All the things you might want to know about book formatting before you self-publish your book

In this blog I want to talk about some of the (boring to you, fascinating to me) things a vegan book formatter (also called a typesetter) goes through.

If you have no clue about what formatting is, visit my author page, read this blog on what formatters do, or watch the video about why self-published authors need to hire a book formatter.


1. Anyone can learn book formatting.

You can format your own book using Microsoft Word (PC version – Macs have different functions and I started learning on a PC so I wouldn’t do it on a Mac). You just need to know all the proper settings for books (Layout > Margins > Custom Margins is where all the magic is). I’ve had clients who’ve formatted their draft manuscript with photos exactly the way they want it to look, and that’s not the way to do it. You need to:

  • Write the book first (without images)
  • Have it edited
  • Then format it (with a proper title page, copyright page, table of contents, images, then back matter)

You can take online courses to learn how to format a print book (which is what I did) or you can get book templates online and try to use those (just be aware of #5).

Cover design is part of formatting, but when you’re self-publishing, it’s a separate file. Don’t include it with your manuscript. I’d suggest hiring a pro for this too, although you could potentially learn to design your cover yourself.


2. Not everyone should do book formatting.

Some authors don’t even know the basics of Microsoft Word, like creating headings for chapters, page breaks (and the difference between section breaks) and so on. So if you don’t know the basics and aren’t willing to learn to format, hire someone. Trust me!

The ebook is a whole different ballgame. To create an .ePUB file (which is the file type for Kindle books) you need a program that converts the manuscript into HTML code (yes, Word can do this, but not properly). Then you have to make sure things look right in the ebook because if you don’t, Kindle readers will have problems and if they do they could give your book a bad review. (Don’t feel bad about bad reviews, but we can try to avoid them in the first place.)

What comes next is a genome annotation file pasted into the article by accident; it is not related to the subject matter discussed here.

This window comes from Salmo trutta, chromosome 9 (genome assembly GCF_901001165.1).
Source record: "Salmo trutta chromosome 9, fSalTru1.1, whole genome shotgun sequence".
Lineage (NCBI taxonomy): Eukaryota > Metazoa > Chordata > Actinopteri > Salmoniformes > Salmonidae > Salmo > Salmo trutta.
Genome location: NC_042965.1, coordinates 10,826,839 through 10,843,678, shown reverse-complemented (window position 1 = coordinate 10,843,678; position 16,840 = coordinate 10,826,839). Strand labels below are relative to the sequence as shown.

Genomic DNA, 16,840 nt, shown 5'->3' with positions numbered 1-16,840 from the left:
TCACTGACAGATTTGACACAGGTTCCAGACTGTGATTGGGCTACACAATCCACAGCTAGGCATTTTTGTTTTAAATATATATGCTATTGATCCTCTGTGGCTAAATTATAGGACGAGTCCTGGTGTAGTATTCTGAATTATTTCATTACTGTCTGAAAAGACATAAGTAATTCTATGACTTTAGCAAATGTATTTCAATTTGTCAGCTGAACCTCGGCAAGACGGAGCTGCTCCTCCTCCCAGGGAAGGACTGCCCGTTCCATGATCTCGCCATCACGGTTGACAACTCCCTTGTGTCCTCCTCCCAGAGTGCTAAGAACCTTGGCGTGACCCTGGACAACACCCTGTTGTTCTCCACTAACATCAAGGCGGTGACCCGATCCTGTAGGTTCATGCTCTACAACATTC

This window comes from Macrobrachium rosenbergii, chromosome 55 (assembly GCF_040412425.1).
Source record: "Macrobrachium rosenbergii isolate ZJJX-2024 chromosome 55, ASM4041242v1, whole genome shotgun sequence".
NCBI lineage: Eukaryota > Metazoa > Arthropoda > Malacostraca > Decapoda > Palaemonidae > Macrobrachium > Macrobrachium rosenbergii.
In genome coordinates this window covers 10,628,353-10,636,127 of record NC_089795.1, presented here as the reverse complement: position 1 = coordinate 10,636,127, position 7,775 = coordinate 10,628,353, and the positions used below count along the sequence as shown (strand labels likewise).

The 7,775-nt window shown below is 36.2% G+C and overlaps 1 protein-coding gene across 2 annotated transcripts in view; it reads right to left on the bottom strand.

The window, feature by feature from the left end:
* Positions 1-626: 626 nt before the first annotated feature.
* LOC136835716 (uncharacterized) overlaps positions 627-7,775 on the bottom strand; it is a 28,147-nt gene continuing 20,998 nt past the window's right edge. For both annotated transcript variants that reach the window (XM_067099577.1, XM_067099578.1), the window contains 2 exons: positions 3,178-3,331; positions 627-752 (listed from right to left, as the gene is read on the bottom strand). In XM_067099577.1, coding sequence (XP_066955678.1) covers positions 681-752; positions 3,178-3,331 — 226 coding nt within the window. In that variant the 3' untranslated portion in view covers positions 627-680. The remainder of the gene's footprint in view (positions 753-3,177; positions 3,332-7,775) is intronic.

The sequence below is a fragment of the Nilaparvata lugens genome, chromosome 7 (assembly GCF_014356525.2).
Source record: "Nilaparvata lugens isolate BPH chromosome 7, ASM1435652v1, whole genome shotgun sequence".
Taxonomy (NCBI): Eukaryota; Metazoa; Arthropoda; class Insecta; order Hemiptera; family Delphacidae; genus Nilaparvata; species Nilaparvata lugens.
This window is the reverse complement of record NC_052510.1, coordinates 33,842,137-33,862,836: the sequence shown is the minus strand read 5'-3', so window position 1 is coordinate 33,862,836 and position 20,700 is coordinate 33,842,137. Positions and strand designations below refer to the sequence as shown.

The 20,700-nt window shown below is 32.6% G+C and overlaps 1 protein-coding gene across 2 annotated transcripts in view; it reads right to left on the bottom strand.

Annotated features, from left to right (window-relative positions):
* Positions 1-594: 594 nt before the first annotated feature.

One book on numerology I bought in Kindle format maintained the page numbers from the print version, so sometimes they were in the middle of the page…and the book didn’t have a hyperlinked table of contents so when I wanted to skip ahead or back to sections, it took time to find them. I even tried to contact the author after I’d learned to format ebooks and told him about the problems I was having (without pitching my services). No response. (Sigh)

You can view your ePUB file using a program called Kindle Previewer. You can also do it in the Books app on Apple devices, but it may not catch everything.

#4 is really important for print books too.


3. Being vegan doesn’t make automatically guarantee good book formatting.

Sorry if this post was click-baity. But, not only am I the only female book formatter of colour that I know in the world, I’m the only vegan book formatter I know.

So if it’s important that you work with as many vegans as possible in your book journey, holler at me or visit this post on making a vegan book.

If being vegan is less important to you and you’d like some referrals to other formatters, contact me anyway (I only know one other formatter and she was my course instructor).


4. Proof before publish!